Landscaper Follows Green Dreams to Start Organic Gardening Business
Green Dreams offers classes and consultations to ease property owners into organic ways to grow their own food.
Some kids never outgrow playing in the dirt. Peter Kanaris never did and so spent his life working with things that sprout and flower.
He started with his father and then for the last decade with his own company, tending lawns and major commercial properties, making sure grass was lush and vegetation full.
He could perk lawns into verdant fields and nurture plants into showy displays using chemicals. Eventually, though, he began to see things differently.
Personally, he started to eat organically and shied from chemicals and all the substances he that knew were dumped on plants. That spread into his business outlook, too.
“When you’re playing with plants you can only look at them and trim them,” he said. “Cutting grass isn’t sustainable and I didn’t want to do it anymore.”
As the sour economy sapped the landscaping business, Kanaris turned his attention to an idea that’s been around since Stone-Age people settled down and started growing grain or trading with their neighbor for it – growing your own food.
“I’ve been playing in dirt most of my life but never really with vegetables,” he said.
Green Dreams, based in Odessa, brings to the public the concept company president Kanaris followed personally of eschewing chemicals.
“I started in my own backyard and went from there,” he said.
Want to learn about compost? Or how to start an organic garden no matter where you live? How about the more lofty goal of growing a food forest?
Much of what the company does is spread the word about organic and sustainable gardening with classes from the basics to advanced concepts.
Green Dreams also provides individual consultations on someone’s property to analyze the best way to move into organic practices.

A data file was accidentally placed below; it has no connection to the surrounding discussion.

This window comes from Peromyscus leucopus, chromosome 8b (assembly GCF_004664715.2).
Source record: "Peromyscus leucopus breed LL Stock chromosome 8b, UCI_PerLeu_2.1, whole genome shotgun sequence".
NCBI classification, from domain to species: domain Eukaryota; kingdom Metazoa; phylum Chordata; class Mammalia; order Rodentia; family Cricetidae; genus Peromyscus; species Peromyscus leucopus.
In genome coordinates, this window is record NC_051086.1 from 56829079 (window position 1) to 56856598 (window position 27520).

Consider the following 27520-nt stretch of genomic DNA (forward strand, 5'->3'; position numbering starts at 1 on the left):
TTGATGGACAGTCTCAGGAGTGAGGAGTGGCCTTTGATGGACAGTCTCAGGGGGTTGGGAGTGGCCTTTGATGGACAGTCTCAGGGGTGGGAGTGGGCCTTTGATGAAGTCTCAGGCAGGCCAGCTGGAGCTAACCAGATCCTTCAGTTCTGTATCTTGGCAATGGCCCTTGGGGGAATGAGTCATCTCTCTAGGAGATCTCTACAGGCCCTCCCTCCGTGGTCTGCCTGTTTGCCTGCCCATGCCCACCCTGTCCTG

Such a review can cover the property layout, irrigation, what someone wants to plant as well as the basics of mulching and enriching the soil with organic methods such as composting instead of adding fertilizer.
“We try to give them all the different methods of growing,” Kanaris said.
The consultation takes a couple hours, and the property owner will get a report to summarize the review for about $130. Sometimes the knowledge and nudge are all the property owner need to get started.
“A lot of people want to do it themselves,” Kanaris said. He also may eliminate the consulting charge if the property owner hires Green Dreams to do the work, he said.
The size of the property doesn’t matter. There are growing methods of gardening on patios to large parcels covering acres.
For those who want to skip the consulting, the company has classes twice a week on Wednesdays and Saturdays.
Like the consultations, the classes stretch from the general introduction permaculture, or growing without chemicals and using sustainable methods, to intense looks at composting or irrigation.
Each class generally lasts about 90 minutes to two hours and are at 1, 3 and 5 p.m. at the company’s office in Odessa.
One of the instructors is Eric Stewart who runs his own online network for green thumbs. Stewart, of Holiday, runs the site Code Green Community with the goal of helping make the Tampa Bay area more energy-efficient and sustainable.
Shifting from the gardening crutch of chemicals to organic takes time and effort, Kanaris said.
“With organic you have to build the soil. It’s all about finding a balance in your garden,” he said. “With chemicals you can get the grass green in a week, but that’s just appearance.”